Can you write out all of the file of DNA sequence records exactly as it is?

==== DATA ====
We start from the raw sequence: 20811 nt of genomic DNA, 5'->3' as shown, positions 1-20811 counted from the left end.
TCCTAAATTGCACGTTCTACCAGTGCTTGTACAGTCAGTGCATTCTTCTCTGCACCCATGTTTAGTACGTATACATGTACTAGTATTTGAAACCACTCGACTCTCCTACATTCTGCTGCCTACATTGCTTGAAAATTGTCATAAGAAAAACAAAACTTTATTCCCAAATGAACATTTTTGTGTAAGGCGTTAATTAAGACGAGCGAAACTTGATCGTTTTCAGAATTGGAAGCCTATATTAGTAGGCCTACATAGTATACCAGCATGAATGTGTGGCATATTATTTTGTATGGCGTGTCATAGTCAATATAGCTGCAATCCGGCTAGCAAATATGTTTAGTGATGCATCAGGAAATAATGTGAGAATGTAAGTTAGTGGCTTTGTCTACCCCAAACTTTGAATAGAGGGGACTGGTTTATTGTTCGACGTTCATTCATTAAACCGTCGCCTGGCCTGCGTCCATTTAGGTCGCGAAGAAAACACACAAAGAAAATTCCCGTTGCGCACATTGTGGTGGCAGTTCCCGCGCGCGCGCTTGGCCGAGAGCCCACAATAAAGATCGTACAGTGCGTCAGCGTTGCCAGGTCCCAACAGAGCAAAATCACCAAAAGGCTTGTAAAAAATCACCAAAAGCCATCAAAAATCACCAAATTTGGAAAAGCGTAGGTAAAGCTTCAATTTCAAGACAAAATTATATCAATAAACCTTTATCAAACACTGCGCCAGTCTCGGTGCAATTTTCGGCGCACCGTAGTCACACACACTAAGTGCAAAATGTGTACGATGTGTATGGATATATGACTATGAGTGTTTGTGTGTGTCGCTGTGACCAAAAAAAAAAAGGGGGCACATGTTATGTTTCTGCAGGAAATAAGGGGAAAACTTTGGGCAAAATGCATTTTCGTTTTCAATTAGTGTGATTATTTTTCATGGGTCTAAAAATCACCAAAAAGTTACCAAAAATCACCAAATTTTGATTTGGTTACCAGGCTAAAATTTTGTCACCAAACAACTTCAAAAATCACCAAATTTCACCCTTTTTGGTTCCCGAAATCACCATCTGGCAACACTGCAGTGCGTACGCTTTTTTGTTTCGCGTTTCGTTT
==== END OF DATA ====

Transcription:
We start from the raw sequence: 20811 nt of genomic DNA, 5'->3' as shown, positions 1-20811 counted from the left end.
TCCTAAATTGCACGTTCTACCAGTGCTTGTACAGTCAGTGCATTCTTCTCTGCACCCATGTTTAGTACGTATACATGTACTAGTATTTGAAACCACTCGACTCTCCTACATTCTGCTGCCTACATTGCTTGAAAATTGTCATAAGAAAAACAAAACTTTATTCCCAAATGAACATTTTTGTGTAAGGCGTTAATTAAGACGAGCGAAACTTGATCGTTTTCAGAATTGGAAGCCTATATTAGTAGGCCTACATAGTATACCAGCATGAATGTGTGGCATATTATTTTGTATGGCGTGTCATAGTCAATATAGCTGCAATCCGGCTAGCAAATATGTTTAGTGATGCATCAGGAAATAATGTGAGAATGTAAGTTAGTGGCTTTGTCTACCCCAAACTTTGAATAGAGGGGACTGGTTTATTGTTCGACGTTCATTCATTAAACCGTCGCCTGGCCTGCGTCCATTTAGGTCGCGAAGAAAACACACAAAGAAAATTCCCGTTGCGCACATTGTGGTGGCAGTTCCCGCGCGCGCGCTTGGCCGAGAGCCCACAATAAAGATCGTACAGTGCGTCAGCGTTGCCAGGTCCCAACAGAGCAAAATCACCAAAAGGCTTGTAAAAAATCACCAAAAGCCATCAAAAATCACCAAATTTGGAAAAGCGTAGGTAAAGCTTCAATTTCAAGACAAAATTATATCAATAAACCTTTATCAAACACTGCGCCAGTCTCGGTGCAATTTTCGGCGCACCGTAGTCACACACACTAAGTGCAAAATGTGTACGATGTGTATGGATATATGACTATGAGTGTTTGTGTGTGTCGCTGTGACCAAAAAAAAAAAGGGGGCACATGTTATGTTTCTGCAGGAAATAAGGGGAAAACTTTGGGCAAAATGCATTTTCGTTTTCAATTAGTGTGATTATTTTTCATGGGTCTAAAAATCACCAAAAAGTTACCAAAAATCACCAAATTTTGATTTGGTTACCAGGCTAAAATTTTGTCACCAAACAACTTCAAAAATCACCAAATTTCACCCTTTTTGGTTCCCGAAATCACCATCTGGCAACACTGCAGTGCGTACGCTTTTTTGTTTCGCGTTTCGTTT